The Washington Consensus is a set of 10 economic policy prescriptions considered to constitute the "standard" reform package promoted for crisis-wracked developing countries by Washington, D.C.–based institutions such as the International Monetary Fund (IMF), World Bank, and the US Treasury Department. It was coined in 1989 by English economist John Williamson. The prescriptions encompassed policies in such areas as macroeconomic stabilization, economic opening with respect to both trade and investment, and the expansion of market forces within the domestic economy.
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- The Washington doctrine was everywhere greeted by ideological cheerleaders: from the profiteers of the ‘Irish miracle’ (the property-bubble boom of the ‘Celtic tiger’) to the doctrinaire ultra-capitalists of former Communist Europe. Even ‘old Europeans’ were swept up in the wake. The EU’s free-market project—the so-called ‘Lisbon agenda’; the enthusiastic privatization plans of the French and German governments: all bore witness to what its French critics described as the new ‘pensée unique’.
Today there has been a partial awakening. To avert national bankruptcies and wholesale banking collapse, governments and central bankers have performed remarkable policy reversals, liberally dispersing public money in pursuit of economic stability and taking failed companies into public control without a second thought. A striking number of free market economists, worshippers at the feet of Milton Friedman and his Chicago colleagues, have lined up to don sackcloth and ashes and swear allegiance to the memory of John Maynard Keynes.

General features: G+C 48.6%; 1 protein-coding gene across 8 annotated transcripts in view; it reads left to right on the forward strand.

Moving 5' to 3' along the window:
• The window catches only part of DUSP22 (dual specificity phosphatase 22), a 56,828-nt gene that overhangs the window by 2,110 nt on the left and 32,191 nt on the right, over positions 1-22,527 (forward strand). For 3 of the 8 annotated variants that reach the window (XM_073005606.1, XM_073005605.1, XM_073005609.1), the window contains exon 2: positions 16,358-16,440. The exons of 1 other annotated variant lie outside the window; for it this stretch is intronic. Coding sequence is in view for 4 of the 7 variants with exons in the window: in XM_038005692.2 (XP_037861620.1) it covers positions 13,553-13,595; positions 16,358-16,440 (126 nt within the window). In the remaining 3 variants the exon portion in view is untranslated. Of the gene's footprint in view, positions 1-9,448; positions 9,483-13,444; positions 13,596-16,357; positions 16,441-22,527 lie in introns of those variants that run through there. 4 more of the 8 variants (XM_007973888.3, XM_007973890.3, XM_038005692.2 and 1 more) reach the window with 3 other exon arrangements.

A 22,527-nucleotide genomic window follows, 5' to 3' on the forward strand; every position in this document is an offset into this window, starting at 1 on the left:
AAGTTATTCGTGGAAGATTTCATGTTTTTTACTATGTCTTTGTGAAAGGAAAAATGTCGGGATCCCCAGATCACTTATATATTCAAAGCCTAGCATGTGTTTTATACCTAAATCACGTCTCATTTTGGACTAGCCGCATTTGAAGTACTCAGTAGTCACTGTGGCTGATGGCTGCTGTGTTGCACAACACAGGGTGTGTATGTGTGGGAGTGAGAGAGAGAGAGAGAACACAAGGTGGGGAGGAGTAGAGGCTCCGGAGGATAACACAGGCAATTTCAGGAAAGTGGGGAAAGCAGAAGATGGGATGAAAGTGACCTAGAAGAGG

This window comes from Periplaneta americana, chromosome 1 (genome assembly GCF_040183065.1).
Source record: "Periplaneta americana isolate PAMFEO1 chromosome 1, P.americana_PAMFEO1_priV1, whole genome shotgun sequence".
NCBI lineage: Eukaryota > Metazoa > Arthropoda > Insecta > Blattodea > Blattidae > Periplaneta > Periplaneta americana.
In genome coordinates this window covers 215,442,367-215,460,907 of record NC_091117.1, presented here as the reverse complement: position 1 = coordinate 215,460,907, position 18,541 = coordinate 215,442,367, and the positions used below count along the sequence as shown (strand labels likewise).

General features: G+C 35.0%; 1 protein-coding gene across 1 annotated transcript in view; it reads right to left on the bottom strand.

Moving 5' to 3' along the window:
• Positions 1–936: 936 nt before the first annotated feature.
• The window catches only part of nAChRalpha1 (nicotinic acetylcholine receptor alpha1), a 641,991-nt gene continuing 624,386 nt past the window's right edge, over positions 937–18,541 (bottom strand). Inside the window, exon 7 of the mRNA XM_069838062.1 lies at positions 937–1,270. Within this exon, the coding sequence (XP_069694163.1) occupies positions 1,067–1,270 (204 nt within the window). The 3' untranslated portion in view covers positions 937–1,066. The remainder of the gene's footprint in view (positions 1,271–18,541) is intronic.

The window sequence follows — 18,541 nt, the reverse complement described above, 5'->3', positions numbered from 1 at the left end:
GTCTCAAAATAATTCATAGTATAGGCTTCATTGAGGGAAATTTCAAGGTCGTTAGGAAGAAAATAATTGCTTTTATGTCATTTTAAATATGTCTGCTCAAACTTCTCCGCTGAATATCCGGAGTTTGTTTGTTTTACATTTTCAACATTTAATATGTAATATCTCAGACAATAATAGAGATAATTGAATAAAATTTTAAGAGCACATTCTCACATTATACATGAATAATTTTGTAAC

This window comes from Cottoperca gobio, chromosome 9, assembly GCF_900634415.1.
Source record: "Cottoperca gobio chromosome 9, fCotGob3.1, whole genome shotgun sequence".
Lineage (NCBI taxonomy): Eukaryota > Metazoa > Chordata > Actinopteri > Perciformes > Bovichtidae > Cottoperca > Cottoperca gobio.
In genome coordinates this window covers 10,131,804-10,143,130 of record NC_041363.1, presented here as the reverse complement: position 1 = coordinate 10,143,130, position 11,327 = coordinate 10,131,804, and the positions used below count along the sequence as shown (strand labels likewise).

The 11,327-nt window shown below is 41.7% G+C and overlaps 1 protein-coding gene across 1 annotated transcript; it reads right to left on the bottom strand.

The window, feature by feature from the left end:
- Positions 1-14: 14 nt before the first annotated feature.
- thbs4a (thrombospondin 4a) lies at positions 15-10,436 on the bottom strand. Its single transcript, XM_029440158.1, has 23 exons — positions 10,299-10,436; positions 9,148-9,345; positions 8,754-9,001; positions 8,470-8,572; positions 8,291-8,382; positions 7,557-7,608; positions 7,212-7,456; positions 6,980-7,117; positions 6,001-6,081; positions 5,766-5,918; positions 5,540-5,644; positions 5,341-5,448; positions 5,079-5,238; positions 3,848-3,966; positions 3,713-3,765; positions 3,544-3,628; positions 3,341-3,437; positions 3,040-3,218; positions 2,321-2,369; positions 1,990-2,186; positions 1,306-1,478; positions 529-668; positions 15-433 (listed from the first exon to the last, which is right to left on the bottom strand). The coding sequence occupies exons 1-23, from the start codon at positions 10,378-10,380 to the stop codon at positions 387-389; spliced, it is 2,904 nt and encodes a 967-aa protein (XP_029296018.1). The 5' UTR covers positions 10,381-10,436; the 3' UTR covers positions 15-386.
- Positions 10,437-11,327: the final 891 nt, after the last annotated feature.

This is all very gratifying. But it hardly constitutes an intellectual revolution. Quite the contrary: as the response of the Obama administration suggests, the reversion to Keynesian economics is but a tactical retreat. Much the same may be said of New Labour, as committed as ever to the private sector in general and the London financial markets in particular. To be sure, one effect of the crisis has been to dampen the ardor of continental Europeans for the ‘Anglo-American model’; but the chief beneficiaries have been those same center-right parties once so keen to emulate Washington.
- Tony Judt, Ill Fares the Land (2010), Introduction